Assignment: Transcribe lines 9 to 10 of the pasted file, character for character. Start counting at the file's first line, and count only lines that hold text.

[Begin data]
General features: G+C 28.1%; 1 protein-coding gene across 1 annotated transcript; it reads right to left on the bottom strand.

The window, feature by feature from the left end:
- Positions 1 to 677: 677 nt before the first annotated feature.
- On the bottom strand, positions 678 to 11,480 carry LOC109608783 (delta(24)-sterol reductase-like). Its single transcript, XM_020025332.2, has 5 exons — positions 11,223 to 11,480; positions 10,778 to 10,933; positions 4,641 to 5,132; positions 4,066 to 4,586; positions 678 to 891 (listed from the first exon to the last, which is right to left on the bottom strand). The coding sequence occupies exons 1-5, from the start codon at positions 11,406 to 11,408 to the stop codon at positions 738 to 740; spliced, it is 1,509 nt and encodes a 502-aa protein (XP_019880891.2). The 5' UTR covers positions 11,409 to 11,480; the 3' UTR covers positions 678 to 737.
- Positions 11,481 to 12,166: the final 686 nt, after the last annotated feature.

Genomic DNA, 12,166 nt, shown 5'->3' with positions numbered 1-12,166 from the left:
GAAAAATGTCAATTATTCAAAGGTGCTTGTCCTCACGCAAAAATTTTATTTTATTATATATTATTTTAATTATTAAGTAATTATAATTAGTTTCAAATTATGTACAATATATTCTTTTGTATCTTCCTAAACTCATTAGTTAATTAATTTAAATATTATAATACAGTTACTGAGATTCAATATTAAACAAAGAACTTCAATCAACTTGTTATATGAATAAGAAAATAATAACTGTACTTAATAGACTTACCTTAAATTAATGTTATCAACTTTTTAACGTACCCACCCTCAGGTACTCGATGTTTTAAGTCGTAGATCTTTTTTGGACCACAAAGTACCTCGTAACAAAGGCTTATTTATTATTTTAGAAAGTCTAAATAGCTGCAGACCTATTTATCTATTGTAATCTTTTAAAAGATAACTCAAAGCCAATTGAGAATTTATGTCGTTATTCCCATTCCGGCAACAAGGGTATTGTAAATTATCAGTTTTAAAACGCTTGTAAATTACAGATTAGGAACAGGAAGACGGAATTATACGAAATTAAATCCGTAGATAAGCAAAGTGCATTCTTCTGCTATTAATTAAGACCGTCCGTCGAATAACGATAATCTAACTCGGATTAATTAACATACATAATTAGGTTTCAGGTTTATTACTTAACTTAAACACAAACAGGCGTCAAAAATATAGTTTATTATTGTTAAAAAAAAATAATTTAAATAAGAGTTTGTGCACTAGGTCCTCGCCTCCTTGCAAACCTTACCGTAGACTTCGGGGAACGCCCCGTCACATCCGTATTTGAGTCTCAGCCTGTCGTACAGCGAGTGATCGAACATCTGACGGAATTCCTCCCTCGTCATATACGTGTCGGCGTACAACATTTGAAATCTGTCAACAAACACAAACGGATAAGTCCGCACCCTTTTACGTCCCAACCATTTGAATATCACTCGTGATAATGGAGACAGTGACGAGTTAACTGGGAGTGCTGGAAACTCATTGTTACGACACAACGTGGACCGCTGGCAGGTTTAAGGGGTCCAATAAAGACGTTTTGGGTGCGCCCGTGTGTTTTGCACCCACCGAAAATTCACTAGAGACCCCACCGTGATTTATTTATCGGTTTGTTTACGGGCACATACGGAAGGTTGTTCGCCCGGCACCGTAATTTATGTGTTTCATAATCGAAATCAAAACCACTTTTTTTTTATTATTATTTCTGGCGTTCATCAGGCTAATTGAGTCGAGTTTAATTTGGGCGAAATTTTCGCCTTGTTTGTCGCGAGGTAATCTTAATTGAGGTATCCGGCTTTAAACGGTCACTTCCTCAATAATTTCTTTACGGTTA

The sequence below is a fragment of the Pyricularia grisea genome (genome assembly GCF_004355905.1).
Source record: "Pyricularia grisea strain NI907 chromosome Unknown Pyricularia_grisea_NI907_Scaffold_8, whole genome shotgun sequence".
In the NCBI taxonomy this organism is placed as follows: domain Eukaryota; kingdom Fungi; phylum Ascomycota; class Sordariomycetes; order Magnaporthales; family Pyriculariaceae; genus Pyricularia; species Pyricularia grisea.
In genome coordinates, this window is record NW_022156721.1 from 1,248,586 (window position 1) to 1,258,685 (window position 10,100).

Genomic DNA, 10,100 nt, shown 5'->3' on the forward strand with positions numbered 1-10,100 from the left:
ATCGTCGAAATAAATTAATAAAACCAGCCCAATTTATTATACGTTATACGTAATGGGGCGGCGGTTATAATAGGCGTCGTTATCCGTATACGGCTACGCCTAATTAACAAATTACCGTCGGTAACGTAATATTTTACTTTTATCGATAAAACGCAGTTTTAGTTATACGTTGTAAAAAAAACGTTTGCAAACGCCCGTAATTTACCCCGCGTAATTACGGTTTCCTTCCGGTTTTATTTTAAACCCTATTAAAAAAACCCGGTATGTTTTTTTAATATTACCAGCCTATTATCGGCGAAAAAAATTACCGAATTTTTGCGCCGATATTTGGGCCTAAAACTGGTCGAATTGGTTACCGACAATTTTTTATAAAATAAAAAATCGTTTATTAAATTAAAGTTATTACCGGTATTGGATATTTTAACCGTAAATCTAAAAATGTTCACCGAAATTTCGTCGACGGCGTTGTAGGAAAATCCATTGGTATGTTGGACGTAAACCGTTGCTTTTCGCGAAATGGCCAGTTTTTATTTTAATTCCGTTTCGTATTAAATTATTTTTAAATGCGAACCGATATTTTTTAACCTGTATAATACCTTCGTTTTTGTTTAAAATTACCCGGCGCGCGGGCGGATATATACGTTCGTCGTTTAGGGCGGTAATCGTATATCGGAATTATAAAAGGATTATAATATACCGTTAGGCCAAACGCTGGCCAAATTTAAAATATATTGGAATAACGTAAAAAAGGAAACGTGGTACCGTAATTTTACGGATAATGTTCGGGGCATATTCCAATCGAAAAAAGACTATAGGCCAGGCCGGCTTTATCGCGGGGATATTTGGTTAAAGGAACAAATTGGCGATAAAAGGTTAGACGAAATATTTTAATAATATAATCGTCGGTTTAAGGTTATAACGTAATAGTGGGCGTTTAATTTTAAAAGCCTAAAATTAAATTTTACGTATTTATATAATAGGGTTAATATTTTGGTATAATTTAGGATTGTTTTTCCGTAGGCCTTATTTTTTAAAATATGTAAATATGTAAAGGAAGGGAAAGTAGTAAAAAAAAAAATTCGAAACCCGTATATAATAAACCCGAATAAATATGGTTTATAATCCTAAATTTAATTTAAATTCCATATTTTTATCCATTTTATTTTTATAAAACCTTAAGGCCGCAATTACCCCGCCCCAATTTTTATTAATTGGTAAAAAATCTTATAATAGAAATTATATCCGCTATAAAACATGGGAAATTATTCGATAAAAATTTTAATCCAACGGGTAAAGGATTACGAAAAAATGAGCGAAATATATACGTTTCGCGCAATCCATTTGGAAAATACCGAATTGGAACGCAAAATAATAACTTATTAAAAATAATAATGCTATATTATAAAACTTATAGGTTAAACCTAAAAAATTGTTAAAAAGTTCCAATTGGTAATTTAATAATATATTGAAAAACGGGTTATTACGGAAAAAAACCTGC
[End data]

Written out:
Source record: "Pyricularia grisea strain NI907 chromosome Unknown Pyricularia_grisea_NI907_Scaffold_8, whole genome shotgun sequence".
In the NCBI taxonomy this organism is placed as follows: domain Eukaryota; kingdom Fungi; phylum Ascomycota; class Sordariomycetes; order Magnaporthales; family Pyriculariaceae; genus Pyricularia; species Pyricularia grisea.